Preparation and characterisation of poly(ethylene terephthalate) and poly(vinyl alcohol)/clay nanocomposites.

DOPPERS, Leena-Marie. (2004). Preparation and characterisation of poly(ethylene terephthalate) and poly(vinyl alcohol)/clay nanocomposites. Doctoral, Sheffield Hallam University (United Kingdom)..

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The formation of poly (ethylene terephthalate) (PET)/organo-montmorillonite and poly (vinyl alcohol)(PVOH)/ montmorillonite nanocomposites and the diffusion behaviour of water and acetone/water mixtures into the latter have been investigated. Nanocomposites of PET and various, commercially available, organoclays have been prepared by solution intercalation and the structure of the resulting composite investigated in dependence of surfactant on the organoclay, clay loading, solvent, stirring time, polymer concentration, polymer type and drying temperature. All samples prepared had an intercalated structure with layer spacing depending mainly on the type of surfactant present on the clay. Thermal stability of the samples was similar to that of PET, yet decomposition was found to start at temperatures up to 40 °C lower than for the pristine polymer.Formation of nanocomposites of PVOH and montmorillonite has been achieved by solution intercalation from aqueous solutions. For these samples the influence of molecular weight of the PVOH, clay loading, clay structure and interlayer cations has been investigated. PVOH/ clay (nano-) composites have been prepared over the full range of compositions, from "true" nanocomposites to PVOH adsorbed on clay. For clay loadings up to 10 wt% XRD silent nanocomposites have been obtained. Clay loadings between 20 and 40 wt% resulted in intercalated nanocomposites with wide ranges of layer spacings, while clay loadings of 45 - 75 wt% resulted in intercalated composites with a narrower distribution of spacings. Above this loading adsorption of PVOH onto clay with two distinct layer spacings could be observed. Results were similar for higher molecular weight PVOH. Thermal stability of these samples was also found to depend on the clay loading. An increase of the degradation onset temperatures by 10-20 °C was measured for nanocomposite samples. Lithium and sodium montmorillonites showed similar dispersion patterns. Charge reduction of the lithium clay had a strong influence on the dispersion of the clay. Lower charged layers resulted in poorer dispersion. Li+ MCBP fired at 210 °C did not form nanocomposites with PVOH independent of the clay loading. Diffusion measurements of water into PVOH showed strong influences of swelling, gelling and dissolution of the samples. Generally, diffusion into the nanocomposites showed shorter time delays before it became measurable, yet the diffusion coefficient decreased with increasing clay content. Diffusion was found to be dependent on the dispersion of the clay with microcomposite structures resulting in better barrier properties than their nanocomposite counterparts. Higher temperatures resulted in faster diffusion rates. During the diffusion of water crystalline regions of the PVOH were dissolved and the clay remained dispersed in the swollen PVOH.Diffusion of acetone/ water mixtures was found to be strongly dependent on the concentration of water in the diffusant. In mixtures with an excess of water or a molar ratio of acetone: water of 1:1 the diffusion of acetone and water proceeded at the same time in PVOH and its nanocomposites. This has been attributed to formation of acetone/ water complexes. At excess levels of acetone in the diffusant acetone diffusion is delayed and occurs at a slower rate. Presence of clay in these samples leads to longer delay times before diffusion can be measured and slower diffusion rates. Microcomposite samples were again found to have better barrier properties than the nanocomposites and it is assumed that partial delamination of the clay layers in these samples increases the aspect ratio of the clay. Swelling is found to decrease with decreasing water content as well as increasing clay content. Crystallinity of the polymer is initially decreased, yet some crystallinity is recovered over the course of the experiment in the neat polymer. Presence of clay reduced the extent to which crystallinity was recovered. Analysis of the hydrogen bonding of the water within the polymer in the equilibrium spectra showed decrease of strongly and weakly hydrogen bonded water with increasing acetone/ contents in the diffusant. In the nanocomposites only decrease of the weakly hydrogen bonded water could be observed. Following the changes in hydrogen bonding over the course of the experiments showed increases in weakly hydrogen bonded water while strongly hydrogen water decreased due to break down of the hydrogen bonding network. Hydrogen bonding of the polymer also decreased due to swelling of the polymer.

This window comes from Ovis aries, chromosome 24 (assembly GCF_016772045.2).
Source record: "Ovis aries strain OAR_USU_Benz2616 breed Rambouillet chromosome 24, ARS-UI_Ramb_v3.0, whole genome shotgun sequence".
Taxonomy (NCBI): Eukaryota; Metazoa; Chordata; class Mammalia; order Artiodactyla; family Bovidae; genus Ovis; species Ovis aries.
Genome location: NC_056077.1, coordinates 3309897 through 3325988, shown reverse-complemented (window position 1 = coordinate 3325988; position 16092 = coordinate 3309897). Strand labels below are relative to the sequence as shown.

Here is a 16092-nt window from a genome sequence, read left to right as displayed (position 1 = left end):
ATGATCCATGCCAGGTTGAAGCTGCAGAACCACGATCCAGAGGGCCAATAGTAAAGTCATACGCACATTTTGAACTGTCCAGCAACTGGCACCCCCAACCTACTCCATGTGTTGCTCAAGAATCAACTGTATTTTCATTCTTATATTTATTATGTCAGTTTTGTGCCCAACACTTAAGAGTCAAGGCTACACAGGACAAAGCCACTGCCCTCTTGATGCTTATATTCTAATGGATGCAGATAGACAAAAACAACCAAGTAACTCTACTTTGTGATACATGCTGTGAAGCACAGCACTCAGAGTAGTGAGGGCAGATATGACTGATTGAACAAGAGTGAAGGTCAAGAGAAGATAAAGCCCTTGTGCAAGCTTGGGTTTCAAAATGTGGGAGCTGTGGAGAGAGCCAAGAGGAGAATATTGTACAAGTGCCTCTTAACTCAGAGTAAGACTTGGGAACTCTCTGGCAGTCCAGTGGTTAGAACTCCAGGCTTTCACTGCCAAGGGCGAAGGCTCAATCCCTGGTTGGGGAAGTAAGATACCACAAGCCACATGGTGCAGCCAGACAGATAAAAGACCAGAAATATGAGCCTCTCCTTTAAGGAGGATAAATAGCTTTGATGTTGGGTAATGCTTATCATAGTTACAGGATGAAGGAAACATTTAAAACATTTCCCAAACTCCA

Item Type: Thesis (Doctoral)
Thesis advisor - Yarwood, Jack
Additional Information: Thesis (Ph.D.)--Sheffield Hallam University (United Kingdom), 2004.
Research Institute, Centre or Group - Does NOT include content added after October 2018: Sheffield Hallam Doctoral Theses
Depositing User: EPrints Services
Date Deposited: 10 Apr 2018 17:19
Last Modified: 26 Apr 2021 11:47

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